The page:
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Raj Singh Puri is best friends with L.K. Malhotra who is in turn younger brother to J.K. Malhotra. The brothers are business tycoons and Raj works in their company. Raj is father to three ... See full summary »
The Kapoor family are very rich Indians who live in India and want their eldest daughter, a girl named Sanjana, to get married to an American-Indian businessman named Prem. Prem is welcomed... See full summary »
Esha and Rahul start a letter based friendship that blossoms into love. They don't exchange names or pictures. Her parents would like Esha to marry Akshay who's eager to tie the knot, so Esha is forced to make a decision... Written by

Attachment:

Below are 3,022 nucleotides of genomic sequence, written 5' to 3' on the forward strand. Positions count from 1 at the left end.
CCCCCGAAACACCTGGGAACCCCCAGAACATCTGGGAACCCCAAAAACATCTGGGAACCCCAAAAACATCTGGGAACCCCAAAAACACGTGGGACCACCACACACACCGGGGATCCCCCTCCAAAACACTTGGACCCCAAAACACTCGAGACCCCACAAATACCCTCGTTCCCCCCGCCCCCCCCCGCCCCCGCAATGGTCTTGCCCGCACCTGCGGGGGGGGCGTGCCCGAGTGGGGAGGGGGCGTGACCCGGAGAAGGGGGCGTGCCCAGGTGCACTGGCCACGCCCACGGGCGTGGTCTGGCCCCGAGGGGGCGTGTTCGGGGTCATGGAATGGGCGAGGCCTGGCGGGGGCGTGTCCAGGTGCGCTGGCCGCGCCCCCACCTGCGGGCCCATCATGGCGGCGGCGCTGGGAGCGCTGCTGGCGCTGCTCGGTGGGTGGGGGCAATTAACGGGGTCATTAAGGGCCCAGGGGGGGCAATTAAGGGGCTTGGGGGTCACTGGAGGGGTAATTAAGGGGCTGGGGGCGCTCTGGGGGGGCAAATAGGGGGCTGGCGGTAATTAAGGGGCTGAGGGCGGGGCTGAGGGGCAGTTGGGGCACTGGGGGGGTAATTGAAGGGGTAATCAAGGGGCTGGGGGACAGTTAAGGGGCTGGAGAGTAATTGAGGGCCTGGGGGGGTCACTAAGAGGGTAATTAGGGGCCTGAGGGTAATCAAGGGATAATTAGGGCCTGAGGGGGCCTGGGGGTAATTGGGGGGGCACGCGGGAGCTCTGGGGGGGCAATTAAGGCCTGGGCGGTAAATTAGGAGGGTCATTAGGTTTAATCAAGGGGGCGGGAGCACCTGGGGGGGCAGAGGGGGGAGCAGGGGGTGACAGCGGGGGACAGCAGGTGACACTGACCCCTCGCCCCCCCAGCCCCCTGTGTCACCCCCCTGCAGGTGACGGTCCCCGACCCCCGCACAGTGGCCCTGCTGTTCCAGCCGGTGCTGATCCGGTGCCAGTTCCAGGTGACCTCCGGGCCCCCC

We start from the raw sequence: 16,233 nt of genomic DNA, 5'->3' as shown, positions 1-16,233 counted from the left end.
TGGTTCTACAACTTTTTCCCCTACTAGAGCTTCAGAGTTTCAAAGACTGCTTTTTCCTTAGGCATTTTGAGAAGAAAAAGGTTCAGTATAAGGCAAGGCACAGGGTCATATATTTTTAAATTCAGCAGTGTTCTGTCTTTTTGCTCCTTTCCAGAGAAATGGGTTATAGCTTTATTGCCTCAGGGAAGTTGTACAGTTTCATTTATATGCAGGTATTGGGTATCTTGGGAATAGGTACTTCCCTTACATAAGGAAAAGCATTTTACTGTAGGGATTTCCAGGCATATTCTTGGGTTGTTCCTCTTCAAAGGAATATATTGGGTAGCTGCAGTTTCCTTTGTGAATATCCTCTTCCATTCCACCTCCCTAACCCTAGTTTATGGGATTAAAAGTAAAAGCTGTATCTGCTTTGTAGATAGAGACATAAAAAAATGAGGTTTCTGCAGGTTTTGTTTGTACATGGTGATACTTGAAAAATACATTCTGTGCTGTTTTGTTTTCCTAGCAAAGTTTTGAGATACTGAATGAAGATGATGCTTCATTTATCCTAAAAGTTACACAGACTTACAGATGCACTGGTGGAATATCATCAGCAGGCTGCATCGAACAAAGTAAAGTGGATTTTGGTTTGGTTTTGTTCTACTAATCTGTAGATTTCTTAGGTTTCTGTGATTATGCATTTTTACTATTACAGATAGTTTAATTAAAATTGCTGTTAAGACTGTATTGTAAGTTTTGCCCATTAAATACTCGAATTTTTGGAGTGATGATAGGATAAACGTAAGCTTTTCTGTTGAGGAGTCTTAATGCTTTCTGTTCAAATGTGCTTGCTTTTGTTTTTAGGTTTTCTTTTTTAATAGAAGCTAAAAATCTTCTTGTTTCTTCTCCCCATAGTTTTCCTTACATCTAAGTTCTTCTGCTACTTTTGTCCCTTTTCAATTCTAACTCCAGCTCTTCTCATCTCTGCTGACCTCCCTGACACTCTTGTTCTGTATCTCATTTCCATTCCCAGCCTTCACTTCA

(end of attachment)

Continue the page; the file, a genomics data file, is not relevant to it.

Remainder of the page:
NTJNH is Arjun Sablok's first feature film. And it's a pretty good debut. The first half hour is the weakest part of the film, with a song that should be cut, too slow a pace and some tired Bollywood antics. But then the film gets momentum and starts to deliver. There are still lesser moments that pay unnecessary tribute to the 'formula' (silly comedy bits, a clichéd gay character, a hero-beats-up-multiple-adversaries scene...) but they are outweighed by moments which show that the director has at times a firm grip on the various aspects of cinematic expression and uses his tools to good effect (camera, editing, sound effects). There is a delightful party dancing scene which has only one fault, it's too short. There is an equally effective scene involving a zipper. There is a comic scene that makes fun of Bollywood film making which directly leads into the inevitable declaration of love between hero and heroine and its expression in a song number, all elegantly executed. Also impressive is the scene around the intermission and the tell-me-your-name-scene which culminates in a wedding song, to name two more examples. Technically the film is uneven like almost all Bollywood films. Sharp shots and out of focus and filtered shots follow each other in random fashion, without a recognizable concept. Color balance is off at times. Both can be seen on the DVD as well as on 35mm prints. The 3 leads are all doing a good job. Hrithik Roshan tends to overact in comic scenes, but is on the other hand excellent in dramatic and emotional moments. Esha Deol has not got beauty queen looks, but something better instead: personality and charm. She has got talent. Saif Ali Khan plays once more a playboy, which he can do on autopilot by now. He's good as well. The film is above average but suffers somewhat from using Bollywood cliches and a not terribly original story, a variation of so many other Bollywood love stories. On the other hand the basic conflict is well established, the drama works and the execution with a good cast lifts the material often on the level of solid workmanship and a few times beyond.
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